Anders , Robert L. (2011) Hispanic Health Disparities on the US-Mexico Border. [Video]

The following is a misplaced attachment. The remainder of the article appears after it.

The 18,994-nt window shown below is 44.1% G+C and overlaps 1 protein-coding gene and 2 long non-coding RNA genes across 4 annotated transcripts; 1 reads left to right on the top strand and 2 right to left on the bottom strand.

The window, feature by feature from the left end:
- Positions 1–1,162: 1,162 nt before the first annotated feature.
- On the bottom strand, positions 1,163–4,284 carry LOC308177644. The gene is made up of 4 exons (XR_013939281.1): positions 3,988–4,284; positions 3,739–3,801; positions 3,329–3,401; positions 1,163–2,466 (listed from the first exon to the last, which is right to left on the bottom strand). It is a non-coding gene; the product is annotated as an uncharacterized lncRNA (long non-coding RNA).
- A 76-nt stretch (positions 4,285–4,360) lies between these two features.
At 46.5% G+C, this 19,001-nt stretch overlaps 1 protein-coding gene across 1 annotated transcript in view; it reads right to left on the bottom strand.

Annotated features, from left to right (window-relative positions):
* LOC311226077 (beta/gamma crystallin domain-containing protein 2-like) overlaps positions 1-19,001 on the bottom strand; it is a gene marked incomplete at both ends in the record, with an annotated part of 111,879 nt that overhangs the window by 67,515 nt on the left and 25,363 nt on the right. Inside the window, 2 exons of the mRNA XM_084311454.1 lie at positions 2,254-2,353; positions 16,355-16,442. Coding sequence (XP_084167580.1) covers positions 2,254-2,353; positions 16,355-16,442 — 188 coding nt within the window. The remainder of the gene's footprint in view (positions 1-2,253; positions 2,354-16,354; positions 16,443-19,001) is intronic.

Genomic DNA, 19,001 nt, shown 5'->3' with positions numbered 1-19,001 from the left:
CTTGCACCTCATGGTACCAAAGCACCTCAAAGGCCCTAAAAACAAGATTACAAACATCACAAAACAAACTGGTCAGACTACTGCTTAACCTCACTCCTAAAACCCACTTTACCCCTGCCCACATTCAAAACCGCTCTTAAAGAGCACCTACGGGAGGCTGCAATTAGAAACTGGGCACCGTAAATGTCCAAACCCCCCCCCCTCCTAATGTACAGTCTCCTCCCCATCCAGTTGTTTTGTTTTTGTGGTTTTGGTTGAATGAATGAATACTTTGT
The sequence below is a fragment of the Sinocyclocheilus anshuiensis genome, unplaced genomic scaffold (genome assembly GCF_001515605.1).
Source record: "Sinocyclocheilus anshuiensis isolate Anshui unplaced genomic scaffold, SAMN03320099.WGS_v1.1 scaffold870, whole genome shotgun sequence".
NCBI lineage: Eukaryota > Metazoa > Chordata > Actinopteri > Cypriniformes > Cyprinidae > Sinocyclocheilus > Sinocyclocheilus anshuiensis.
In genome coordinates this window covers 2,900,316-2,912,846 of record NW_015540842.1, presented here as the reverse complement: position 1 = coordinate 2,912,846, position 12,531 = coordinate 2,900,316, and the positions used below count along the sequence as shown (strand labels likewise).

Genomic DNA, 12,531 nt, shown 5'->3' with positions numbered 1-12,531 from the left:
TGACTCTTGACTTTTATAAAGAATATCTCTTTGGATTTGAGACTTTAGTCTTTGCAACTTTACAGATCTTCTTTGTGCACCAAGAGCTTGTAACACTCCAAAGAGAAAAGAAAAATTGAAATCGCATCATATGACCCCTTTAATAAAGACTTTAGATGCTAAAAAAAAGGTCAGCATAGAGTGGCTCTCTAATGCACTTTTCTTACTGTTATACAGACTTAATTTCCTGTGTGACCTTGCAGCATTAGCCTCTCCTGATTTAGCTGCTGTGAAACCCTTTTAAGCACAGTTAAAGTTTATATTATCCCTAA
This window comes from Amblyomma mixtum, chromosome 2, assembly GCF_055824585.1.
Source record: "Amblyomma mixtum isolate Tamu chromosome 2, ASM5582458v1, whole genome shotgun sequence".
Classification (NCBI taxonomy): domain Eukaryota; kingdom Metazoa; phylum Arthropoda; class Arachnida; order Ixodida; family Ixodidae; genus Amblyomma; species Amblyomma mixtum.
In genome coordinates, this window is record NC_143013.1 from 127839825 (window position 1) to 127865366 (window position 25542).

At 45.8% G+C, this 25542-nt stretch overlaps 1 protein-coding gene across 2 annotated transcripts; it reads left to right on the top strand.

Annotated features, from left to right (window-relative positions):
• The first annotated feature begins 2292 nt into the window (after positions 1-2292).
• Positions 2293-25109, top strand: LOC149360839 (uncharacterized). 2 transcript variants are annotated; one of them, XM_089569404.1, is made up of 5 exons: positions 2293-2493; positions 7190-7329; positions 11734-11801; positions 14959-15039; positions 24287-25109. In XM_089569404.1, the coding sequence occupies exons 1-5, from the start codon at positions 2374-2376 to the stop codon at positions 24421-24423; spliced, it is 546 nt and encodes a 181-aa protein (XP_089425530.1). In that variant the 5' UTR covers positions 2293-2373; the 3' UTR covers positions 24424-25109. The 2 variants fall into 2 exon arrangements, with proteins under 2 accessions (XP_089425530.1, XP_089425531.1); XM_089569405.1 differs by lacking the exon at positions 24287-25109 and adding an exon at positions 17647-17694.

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The border between the United States (US) and Mexico has a unique population, environment, and set of health issues, including Hispanic Health Disparities. The US-Mexico Border Region encompasses 100 miles north and south of the actual border, and includes 44 US counties, 80 Mexican municipalities, and 25 Native American Nations. The US population within this region is predominately Hispanic (50.7% of border county population) with 55.3% of all US Hispanics living in Border States and 8.4 living in border counties. This region, historically, has been economically impoverished with 3 of the US’s 10 poorest counties located along the border and 21 of the 44 US border counties carrying the economically distressed designation. The percentage of residents within border counties without health coverage ranges from 17.5-38%. When you examine only the Hispanic residents this drastically increases; for example 27.4% of all El Paso county residents do not have health insurance, but 46.4% of the El Paso county Hispanic population is without health insurance. This causes a number of individuals to routinely cross the US-Mexico Border to seek medical treatment. There are also a number of health disparities within the Hispanic Border population. A number of chronic disease rates are higher within the Hispanic Border population than within the rest of the US, including tuberculosis, diabetes, hepatitis, asthma, and obesity to name a few. It will take a US-Mexico border specific solution to address the Hispanic Health Disparities with this unique population and environment.
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